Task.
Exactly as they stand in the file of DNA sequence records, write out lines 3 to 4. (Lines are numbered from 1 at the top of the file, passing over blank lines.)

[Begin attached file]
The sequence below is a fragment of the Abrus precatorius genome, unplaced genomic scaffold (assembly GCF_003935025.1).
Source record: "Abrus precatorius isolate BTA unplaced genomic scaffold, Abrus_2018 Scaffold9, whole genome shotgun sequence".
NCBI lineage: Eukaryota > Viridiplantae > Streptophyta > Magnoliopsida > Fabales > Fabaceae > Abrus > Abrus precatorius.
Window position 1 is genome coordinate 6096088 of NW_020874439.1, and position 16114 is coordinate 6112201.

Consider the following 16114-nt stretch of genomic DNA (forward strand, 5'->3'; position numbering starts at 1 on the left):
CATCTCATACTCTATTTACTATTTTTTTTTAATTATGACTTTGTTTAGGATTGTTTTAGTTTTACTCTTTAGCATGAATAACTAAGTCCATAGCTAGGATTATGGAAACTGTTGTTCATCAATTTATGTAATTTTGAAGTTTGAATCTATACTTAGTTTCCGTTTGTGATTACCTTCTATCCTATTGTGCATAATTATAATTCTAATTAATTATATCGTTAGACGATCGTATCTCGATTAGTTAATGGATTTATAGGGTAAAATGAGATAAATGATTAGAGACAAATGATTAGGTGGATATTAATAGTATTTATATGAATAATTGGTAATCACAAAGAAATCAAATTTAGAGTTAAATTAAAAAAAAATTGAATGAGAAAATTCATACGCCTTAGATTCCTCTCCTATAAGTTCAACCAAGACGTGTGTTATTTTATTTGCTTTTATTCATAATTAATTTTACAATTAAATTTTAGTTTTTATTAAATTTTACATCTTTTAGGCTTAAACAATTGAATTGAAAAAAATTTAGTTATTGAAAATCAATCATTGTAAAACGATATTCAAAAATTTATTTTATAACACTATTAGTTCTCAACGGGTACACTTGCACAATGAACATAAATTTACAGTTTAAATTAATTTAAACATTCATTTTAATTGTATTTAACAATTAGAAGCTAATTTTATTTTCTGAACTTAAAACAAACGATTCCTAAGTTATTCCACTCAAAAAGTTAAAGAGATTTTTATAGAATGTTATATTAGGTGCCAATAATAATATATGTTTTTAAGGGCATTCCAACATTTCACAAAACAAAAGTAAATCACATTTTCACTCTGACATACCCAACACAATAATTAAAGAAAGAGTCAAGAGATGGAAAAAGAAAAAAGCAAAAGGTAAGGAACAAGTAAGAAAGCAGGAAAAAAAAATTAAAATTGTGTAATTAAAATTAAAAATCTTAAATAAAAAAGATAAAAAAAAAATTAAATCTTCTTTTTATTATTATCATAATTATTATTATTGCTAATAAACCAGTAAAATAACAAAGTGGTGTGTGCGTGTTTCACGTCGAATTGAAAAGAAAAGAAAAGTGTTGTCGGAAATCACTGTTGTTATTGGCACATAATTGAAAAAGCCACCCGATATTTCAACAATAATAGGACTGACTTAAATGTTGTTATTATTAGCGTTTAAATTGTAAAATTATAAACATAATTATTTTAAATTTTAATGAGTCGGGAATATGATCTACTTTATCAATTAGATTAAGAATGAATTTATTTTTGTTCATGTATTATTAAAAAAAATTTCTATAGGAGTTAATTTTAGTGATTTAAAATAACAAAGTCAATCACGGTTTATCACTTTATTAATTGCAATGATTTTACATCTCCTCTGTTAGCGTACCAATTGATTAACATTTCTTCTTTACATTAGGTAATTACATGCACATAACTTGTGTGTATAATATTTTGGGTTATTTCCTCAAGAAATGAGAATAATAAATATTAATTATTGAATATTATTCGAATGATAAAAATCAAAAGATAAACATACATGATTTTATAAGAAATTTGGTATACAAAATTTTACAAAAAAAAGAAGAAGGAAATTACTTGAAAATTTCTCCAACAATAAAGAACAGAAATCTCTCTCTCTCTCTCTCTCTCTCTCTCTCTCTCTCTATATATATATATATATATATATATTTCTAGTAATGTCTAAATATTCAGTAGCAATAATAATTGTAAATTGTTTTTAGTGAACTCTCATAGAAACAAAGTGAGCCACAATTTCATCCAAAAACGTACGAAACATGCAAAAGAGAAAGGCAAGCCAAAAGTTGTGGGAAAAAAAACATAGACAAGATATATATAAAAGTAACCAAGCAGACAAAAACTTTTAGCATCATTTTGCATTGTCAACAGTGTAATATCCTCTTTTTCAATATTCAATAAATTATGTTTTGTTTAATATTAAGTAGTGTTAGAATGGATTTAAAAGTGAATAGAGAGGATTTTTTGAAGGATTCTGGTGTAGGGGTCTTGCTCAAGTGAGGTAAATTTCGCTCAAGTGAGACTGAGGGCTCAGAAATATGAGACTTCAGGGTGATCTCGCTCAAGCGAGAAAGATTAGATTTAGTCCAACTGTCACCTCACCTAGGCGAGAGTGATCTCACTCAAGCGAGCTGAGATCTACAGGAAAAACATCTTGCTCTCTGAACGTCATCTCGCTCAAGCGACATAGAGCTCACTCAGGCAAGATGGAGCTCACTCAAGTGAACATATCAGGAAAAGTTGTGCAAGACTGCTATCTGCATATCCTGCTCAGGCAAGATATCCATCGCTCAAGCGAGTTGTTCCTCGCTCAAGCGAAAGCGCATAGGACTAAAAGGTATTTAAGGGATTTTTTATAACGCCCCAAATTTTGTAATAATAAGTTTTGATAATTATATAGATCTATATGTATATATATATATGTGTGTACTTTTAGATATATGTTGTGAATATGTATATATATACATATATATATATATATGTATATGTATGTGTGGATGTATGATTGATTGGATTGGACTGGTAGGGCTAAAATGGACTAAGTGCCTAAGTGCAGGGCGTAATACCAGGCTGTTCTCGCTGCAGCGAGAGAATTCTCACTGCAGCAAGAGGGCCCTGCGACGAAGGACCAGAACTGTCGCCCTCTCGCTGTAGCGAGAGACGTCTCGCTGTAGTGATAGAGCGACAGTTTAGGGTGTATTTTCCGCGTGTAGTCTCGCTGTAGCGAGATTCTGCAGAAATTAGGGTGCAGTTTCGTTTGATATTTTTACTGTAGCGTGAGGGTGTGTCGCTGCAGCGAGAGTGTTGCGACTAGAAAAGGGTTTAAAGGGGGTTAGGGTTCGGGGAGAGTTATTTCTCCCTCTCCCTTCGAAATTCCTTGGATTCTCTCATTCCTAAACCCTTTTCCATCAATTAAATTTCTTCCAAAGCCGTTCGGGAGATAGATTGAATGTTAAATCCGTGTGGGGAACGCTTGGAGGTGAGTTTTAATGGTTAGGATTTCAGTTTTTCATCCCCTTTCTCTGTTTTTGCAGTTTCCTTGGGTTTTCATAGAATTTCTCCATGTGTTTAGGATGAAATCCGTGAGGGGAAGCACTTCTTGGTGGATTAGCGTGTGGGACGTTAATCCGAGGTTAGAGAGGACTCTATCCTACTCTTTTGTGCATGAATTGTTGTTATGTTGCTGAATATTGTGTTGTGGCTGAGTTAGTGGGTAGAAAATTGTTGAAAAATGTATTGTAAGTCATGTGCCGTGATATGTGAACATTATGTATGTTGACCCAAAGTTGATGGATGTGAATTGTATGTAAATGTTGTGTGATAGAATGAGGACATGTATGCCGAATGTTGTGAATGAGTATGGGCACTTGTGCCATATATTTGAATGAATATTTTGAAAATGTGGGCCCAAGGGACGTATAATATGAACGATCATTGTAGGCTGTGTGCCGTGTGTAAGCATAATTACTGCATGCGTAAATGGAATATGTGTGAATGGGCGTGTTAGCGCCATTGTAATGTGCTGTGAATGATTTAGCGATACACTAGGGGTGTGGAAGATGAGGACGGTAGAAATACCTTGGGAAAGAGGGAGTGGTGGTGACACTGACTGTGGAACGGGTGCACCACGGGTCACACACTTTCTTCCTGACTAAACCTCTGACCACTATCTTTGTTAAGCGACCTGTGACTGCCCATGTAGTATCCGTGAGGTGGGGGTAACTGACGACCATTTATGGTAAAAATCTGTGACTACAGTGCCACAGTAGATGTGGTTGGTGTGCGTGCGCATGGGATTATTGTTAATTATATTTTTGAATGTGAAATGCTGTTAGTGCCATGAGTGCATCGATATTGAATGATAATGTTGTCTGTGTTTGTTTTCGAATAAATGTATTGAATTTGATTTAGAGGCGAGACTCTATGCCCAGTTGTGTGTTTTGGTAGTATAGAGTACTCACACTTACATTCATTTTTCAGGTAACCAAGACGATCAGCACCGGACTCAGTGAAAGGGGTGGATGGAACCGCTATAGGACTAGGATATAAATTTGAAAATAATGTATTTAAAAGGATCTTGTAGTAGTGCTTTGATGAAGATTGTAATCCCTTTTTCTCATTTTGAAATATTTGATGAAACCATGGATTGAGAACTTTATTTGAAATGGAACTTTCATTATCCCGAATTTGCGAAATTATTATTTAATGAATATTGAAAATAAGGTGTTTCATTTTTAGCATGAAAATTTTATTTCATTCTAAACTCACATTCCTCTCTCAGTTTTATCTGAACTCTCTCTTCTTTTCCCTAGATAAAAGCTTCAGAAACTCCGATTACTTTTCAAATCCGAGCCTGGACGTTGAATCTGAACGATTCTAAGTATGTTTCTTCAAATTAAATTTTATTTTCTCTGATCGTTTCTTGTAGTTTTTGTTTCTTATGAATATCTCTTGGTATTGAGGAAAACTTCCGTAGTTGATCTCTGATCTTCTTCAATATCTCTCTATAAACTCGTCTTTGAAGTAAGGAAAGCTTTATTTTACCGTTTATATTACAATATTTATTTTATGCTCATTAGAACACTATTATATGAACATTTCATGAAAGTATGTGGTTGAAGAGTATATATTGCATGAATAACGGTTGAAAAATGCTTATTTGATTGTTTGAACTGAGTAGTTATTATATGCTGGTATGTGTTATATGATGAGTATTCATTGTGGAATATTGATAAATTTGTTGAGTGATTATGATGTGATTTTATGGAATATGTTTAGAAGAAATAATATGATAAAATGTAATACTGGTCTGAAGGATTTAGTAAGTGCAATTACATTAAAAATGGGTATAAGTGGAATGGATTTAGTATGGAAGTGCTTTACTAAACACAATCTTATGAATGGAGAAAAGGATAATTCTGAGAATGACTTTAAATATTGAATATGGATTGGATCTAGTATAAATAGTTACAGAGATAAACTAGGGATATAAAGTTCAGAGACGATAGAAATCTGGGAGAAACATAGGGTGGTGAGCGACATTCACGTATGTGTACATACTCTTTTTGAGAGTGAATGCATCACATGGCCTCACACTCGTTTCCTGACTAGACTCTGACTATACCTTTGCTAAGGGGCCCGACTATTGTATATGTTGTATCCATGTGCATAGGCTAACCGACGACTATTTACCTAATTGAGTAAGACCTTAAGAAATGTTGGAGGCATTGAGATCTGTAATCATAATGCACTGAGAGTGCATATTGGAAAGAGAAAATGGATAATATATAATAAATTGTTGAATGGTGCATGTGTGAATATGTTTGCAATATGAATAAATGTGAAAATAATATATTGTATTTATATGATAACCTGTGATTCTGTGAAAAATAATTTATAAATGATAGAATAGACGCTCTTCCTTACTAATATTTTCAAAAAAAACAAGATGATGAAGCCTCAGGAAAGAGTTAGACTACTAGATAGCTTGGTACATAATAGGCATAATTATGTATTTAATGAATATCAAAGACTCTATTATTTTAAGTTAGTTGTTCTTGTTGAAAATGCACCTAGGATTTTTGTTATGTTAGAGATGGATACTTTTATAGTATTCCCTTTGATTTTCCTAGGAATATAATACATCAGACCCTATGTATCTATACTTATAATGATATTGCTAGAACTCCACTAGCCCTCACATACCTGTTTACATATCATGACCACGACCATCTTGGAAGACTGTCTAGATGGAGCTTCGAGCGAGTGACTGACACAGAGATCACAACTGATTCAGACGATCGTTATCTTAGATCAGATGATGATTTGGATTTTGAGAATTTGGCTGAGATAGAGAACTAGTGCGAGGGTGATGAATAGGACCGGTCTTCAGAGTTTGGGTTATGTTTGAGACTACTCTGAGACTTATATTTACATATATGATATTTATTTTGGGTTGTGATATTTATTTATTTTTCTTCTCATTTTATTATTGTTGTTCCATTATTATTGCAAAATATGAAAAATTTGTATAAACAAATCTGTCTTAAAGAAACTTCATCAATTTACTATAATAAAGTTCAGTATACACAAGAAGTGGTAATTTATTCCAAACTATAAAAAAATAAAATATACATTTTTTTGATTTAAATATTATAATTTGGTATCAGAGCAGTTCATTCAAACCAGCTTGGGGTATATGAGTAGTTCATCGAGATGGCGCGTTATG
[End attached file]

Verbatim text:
NCBI lineage: Eukaryota > Viridiplantae > Streptophyta > Magnoliopsida > Fabales > Fabaceae > Abrus > Abrus precatorius.
Window position 1 is genome coordinate 6096088 of NW_020874439.1, and position 16114 is coordinate 6112201.